Next month, Sheriff Bill Hutton will end a 34-year career in law enforcement in Washington County.
The Stillwater resident is stepping down midway through his third term as sheriff to be the executive director of the Minnesota Sheriffs’ Association. His last day with the county is April 30, and he’ll start the new job May 1.
“In law-enforcement years, I’m old,” said Hutton, 57, who said he didn’t plan to run for a fourth term. “Then I was approached by the sheriffs’ association. … I had to make a decision, albeit a very difficult one. I would’ve liked to complete my term.”
Hutton began his law enforcement career in 1983 as a part-time officer with the Oakdale Police Department, where he worked through 2006. During his time there, Hutton served in positions from patrol to investigations, working his way up to captain.
He was elected sheriff in 2006, and re-elected in 2010 and 2014. His current term expires at the end of 2018.
In his new position, Hutton hopes his experience as a sheriff will benefit others. He’ll replace outgoing Executive Director James Franklin, who is retiring after 14 years on the job.
The Minnesota Sheriffs’ Association was formed in 1885 with an educational purpose and is the oldest law enforcement association in the state, Franklin said. Today the St. Paul-based nonprofit provides training to more than 6,000 people a year, helps develop public safety policies and best practices, and supports sheriffs in other ways. All 87 Minnesota counties are members.
“The current executive director has done a phenomenal job,” Hutton said of Franklin, adding that he has relied on Franklin over the years. “I hope I can do that for others as well, where they can call me and hopefully I can either help them through my knowledge or get them to the right people.”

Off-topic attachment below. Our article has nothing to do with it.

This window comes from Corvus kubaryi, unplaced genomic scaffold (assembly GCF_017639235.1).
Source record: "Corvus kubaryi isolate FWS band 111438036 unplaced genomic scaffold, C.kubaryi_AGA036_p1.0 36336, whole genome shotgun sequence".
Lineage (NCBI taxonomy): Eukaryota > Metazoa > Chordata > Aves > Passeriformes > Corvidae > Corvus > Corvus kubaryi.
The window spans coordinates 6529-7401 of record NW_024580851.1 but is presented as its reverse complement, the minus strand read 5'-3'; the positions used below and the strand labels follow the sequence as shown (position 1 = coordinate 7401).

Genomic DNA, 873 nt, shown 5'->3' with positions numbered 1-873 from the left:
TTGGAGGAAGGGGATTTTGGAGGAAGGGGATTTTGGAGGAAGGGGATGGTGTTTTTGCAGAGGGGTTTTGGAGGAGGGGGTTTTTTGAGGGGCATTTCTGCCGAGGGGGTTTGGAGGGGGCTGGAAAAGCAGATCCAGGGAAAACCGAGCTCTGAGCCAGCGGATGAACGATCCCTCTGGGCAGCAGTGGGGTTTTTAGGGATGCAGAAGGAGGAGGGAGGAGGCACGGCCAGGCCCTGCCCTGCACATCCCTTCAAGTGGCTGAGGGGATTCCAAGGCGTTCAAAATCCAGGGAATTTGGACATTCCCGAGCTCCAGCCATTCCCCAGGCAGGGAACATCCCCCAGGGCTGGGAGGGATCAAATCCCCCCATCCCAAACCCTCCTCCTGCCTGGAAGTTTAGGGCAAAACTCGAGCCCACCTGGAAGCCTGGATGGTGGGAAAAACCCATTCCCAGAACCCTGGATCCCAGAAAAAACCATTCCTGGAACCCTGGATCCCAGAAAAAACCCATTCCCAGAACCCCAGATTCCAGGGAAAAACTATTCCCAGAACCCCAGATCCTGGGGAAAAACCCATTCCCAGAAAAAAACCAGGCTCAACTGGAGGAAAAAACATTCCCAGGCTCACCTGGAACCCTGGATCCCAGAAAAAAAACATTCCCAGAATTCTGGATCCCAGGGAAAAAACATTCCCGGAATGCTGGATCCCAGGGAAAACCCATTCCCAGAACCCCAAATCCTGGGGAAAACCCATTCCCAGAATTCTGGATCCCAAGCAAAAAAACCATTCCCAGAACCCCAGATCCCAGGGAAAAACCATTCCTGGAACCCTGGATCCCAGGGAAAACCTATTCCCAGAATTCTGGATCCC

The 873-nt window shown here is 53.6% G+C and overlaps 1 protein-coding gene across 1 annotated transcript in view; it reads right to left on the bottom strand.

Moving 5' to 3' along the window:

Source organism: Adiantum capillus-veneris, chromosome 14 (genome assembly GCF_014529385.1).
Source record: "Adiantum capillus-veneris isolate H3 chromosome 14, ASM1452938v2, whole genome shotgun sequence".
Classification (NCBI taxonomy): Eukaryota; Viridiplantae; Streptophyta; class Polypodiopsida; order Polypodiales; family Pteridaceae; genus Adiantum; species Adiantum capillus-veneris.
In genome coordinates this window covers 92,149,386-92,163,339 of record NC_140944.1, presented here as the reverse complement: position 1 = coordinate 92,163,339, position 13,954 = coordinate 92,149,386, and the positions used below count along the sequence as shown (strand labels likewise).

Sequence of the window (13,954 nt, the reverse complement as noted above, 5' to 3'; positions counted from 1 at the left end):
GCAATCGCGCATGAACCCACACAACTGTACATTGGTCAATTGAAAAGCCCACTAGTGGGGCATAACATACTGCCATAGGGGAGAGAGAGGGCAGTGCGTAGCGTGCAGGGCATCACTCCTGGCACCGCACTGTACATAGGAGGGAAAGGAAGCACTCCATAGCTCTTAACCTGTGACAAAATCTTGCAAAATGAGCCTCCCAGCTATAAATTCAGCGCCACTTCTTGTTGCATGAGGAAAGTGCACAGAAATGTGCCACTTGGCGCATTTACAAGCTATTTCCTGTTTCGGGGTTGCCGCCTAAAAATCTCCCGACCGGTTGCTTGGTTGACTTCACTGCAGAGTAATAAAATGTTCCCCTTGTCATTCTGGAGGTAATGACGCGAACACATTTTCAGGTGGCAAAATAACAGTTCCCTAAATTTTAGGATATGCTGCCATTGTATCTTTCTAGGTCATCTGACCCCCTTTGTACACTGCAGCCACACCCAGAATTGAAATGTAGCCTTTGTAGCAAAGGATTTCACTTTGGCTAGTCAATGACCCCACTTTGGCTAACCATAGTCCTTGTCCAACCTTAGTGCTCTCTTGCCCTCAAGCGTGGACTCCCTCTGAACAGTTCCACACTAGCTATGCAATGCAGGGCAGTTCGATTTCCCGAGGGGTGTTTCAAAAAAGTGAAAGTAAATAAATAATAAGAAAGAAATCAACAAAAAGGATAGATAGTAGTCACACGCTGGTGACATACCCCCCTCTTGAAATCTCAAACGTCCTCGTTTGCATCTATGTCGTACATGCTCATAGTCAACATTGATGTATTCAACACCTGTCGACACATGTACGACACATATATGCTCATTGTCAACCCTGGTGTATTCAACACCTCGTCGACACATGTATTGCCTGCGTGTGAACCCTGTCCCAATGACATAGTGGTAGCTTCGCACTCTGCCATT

Franklin plans to stick around as a contractor for several months to ensure a smooth transition, but he’s confident in Hutton’s ability.
“He is well-respected in Greater Minnesota among the Greater Minnesota sheriffs,” Franklin said. “He is highly qualified and has all the skills of a metro sheriff, so he understands those issues.”
Plus, Hutton has the “wherewithal” and “tenacity” to make necessary changes and support good public safety policy, Franklin said.
Although Hutton looks forward to the new position, he’ll miss the Washington County Sheriff’s Office and the people in it.
“The citizens of this county need to be proud of this sheriff’s office and the officers that work here,” he said. “They do unbelievable work day in and day out.”
That gives Hutton confidence that he’ll leave the department in capable hands. He’s recommending Chief Deputy Dan Starry to replace him as sheriff for the rest of the term, and on March 14, the County Board approved his appointment.
Starry has been chief deputy for the past six years, has played an active role in running the department and “really understands what it takes to be a sheriff,” Hutton said.
“If you like what’s happening the sheriff’s office now, Dan is behind most it anyhow,” Hutton told a county commissioner.
In January, the Forest Lake Personnel Committee sent Hutton and the Sheriff’s Office a letter requesting a proposal for performing contract law enforcement services in the city. City Administrator Aaron Parrish and Mayor Ben Winnick said that to their knowledge, Hutton leaving his position will likely have little to no effect on the status of the proposal or the time in which the city receives it.
“Based on my feedback from both Sheriff Hutton and the county administrator, I don’t anticipate we will have any delay in the transition,” Parrish said.
Winnick said he hadn’t spoken to the Sheriff’s Office about the transition but said he didn’t anticipate a long delay in the process.
Ultimately, the County Board chose a replacement to serve through 2018. According to Washington County Administrator Molly O’Rourke, state law doesn’t provide the possibility of a special election to replace an outgoing sheriff.
“We are really sad to be losing Bill,” O’Rourke said. “He has been an excellent sheriff to work with and very collaborative. We are going to miss his leadership.”
But she said Hutton also built up a group of capable leaders within the sheriff’s office.
“He leaves us in good hands,” she said.
– Ryan Howard contributed to this report.